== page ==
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Conflict is an essential element in all pieces of literature. In Arthur Miller’s Death of a Salesman, every character in the play deals with conflict at one point or another. However, Willy Loman is confronted with a large amount of conflicts throughout the play. None of Willy’s conflicts, Willy versus Biff, Willy versus himself, and Willy versus society, are resolved by the end of the play.
Willy faces a father-son conflict with Biff throughout the play. When Biff returns home, Willy senses it as a failure. He returns home to find out who he is. Willy desperately wants Biff to succeed in every way possible. However, Willy and Biff have conflicting views of what the American Dream is. Willy believes that selling is the greatest job a man can have. On the contrary, Biff feels that the best job a man can have is working outdoors with his hands. When these two dreams collide, Willy becomes frustrated because he believes he is correct and his way is the only way. This contrast between their beliefs builds up throughout the play up to their final argument near the close of Act II. Biff is the only Loman that is able to see past Willy’s illusions about life. “Will you take that phony dream and burn it before something happens?” (133) He is the only one able to see reality. Willy is in a dream world where he believes he is on the verge of success whereas Biff is able to see the harsh reality and recognizes that both he and his father are failures. Young Biff had the same beliefs and views as his father, but after discovering his father’s infidelity, these beliefs changed. He realized he didn’t want to become like his father and changed his beliefs. By the end of the play, Willy’s conflict is not resolved. “He had all the wrong dreams.” (138) Willy and Biff’s beliefs are still opposite of each other’s. Although Biff has found out who he is, it is not the person his father had hoped for. He is not the leader of men and successful salesman his father wanted him to be, he is an ordinary man who plans to go out West. As Willy faced continuing conflict with his son, he also endured conflicts with himself.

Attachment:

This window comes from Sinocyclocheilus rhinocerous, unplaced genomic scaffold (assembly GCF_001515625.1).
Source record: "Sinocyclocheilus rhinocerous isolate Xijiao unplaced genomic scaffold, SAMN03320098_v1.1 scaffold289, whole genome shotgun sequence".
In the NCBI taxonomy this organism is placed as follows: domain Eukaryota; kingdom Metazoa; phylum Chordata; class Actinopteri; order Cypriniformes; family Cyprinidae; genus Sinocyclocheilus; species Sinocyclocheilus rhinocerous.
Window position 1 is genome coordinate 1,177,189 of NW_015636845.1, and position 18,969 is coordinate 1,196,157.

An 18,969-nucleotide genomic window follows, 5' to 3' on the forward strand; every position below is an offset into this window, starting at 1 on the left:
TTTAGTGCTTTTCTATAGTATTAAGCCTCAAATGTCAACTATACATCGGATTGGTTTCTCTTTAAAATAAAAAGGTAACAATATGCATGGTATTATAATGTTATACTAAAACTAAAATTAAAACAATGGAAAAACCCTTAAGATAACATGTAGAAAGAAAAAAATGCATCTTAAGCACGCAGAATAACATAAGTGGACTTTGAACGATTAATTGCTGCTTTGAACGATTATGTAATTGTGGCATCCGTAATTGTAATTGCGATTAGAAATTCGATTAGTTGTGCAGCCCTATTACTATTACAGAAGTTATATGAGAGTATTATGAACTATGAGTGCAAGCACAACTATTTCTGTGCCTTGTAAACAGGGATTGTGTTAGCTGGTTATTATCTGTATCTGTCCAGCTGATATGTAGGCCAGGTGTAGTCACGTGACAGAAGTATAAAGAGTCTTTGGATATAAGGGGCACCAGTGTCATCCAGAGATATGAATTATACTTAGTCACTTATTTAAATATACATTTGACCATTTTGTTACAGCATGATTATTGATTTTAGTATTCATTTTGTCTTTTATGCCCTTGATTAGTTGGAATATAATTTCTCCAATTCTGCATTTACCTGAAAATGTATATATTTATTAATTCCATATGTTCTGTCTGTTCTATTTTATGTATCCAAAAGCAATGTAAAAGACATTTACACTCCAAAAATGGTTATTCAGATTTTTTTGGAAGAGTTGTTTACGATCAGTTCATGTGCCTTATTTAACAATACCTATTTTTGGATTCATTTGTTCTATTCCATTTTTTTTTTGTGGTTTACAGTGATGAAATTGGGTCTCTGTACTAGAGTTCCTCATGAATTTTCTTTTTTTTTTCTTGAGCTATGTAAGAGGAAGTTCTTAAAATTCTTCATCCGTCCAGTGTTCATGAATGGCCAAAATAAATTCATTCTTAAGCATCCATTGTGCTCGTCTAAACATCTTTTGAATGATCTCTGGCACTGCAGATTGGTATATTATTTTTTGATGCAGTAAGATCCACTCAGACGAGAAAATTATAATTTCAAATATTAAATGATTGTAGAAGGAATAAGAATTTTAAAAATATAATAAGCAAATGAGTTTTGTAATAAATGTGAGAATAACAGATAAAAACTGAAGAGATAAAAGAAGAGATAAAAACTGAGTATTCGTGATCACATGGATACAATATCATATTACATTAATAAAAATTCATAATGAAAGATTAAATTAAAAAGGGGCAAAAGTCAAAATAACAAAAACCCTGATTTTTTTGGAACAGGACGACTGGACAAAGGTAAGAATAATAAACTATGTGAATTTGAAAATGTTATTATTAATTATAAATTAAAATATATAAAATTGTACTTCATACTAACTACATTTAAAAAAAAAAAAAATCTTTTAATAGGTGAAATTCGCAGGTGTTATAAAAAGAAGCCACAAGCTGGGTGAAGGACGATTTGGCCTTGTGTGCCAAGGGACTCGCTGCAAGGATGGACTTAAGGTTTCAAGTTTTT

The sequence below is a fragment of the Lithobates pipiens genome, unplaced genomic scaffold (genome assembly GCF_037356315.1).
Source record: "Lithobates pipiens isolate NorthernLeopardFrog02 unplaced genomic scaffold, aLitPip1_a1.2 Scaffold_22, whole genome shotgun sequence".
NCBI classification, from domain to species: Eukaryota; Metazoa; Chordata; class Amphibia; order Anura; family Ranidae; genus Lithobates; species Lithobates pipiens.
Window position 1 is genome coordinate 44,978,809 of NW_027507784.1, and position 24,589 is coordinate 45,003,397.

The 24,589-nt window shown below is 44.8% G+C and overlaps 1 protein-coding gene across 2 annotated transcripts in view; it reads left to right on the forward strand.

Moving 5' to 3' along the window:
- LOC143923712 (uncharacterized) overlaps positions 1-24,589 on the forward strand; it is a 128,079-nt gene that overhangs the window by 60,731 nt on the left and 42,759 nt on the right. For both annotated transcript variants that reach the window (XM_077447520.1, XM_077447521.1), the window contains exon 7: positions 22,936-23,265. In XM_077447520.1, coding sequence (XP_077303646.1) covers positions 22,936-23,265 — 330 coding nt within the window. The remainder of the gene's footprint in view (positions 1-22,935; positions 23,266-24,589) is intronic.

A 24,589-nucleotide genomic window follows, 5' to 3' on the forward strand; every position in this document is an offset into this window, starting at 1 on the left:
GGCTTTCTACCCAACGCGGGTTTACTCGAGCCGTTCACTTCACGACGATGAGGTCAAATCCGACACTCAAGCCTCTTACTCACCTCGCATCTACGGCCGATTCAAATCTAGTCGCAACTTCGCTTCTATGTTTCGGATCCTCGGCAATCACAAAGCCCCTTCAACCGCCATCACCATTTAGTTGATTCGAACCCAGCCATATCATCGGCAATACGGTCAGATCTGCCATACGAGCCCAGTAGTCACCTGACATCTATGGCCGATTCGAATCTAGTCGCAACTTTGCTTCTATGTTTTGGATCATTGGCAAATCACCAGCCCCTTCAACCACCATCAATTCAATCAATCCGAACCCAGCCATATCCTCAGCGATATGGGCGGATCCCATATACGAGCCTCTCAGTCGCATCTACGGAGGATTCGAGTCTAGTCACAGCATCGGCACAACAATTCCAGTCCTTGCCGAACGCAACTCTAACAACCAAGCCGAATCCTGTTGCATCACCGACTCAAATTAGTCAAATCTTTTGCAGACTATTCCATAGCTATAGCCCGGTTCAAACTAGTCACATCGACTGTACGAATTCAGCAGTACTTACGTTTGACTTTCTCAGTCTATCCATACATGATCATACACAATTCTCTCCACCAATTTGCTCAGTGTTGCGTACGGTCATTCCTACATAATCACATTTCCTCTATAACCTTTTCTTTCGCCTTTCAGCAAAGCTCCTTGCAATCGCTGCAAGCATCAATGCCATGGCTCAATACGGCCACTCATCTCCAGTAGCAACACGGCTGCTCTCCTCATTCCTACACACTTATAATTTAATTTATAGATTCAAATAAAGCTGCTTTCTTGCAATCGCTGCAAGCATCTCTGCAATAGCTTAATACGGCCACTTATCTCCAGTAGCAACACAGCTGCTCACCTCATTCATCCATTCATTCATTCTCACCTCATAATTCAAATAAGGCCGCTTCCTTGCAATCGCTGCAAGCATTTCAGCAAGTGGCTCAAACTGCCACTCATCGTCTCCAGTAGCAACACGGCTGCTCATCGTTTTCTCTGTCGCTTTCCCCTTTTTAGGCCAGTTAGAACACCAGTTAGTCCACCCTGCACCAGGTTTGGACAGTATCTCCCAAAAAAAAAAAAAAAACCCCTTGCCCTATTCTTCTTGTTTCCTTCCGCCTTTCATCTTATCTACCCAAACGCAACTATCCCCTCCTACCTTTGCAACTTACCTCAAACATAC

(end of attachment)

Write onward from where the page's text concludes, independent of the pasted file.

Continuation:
Willy faces conflicts with his inner self throughout the play. Willy refuses to accept who he is and his self pride is too important to him. Willy Loman refuses to admit that he is an ordinary man. He must be the successful American businessman that is a leader among men. He is in a dream world where he is on the verge of success. Throughout the play, he is at odds with who he perceives himself to be and who he is in reality. He seems to ignore the talent and appreciation he has for carpentry. He believes that if he purses carpentry, he would be beneath himself. Willy struggles with the fact that he will never be able to achieve his perception of who he wants to be. This conflict goes on until his death. He continues to believe he can be on top of the world, but in reality, he is a normal human being. Willy has a strong sense of self pride in him, one that may be too strong. He is afraid to show a lack of it to Charley or his family. When Willy meets Charley at his office in Act II, he offers him a job to help him. However, Willy is too proud of himself and will not work for Charley. He still believes he can survive without Charley’s job offer. He doesn’t understand that reality that he is a failure. He also considers himself superior to Charley. He believes Charley is not well-liked and is not the ideal character one should be. He knows that accepting a job offer from someone below him would be an insult to his self pride. Willy is also afraid to admit he is done and can not survive anymore to his family. “I can’t throw myself on my sons.” (84) He is also afraid to show any weakness to his sons. Willy dies a man extremely proud of himself. However, he still has not faced the reality of who he truly is. He did not admit he needed help like an ordinary man would, a man just like him. As Willy’s conflict with himself grew, so did his conflict with his society.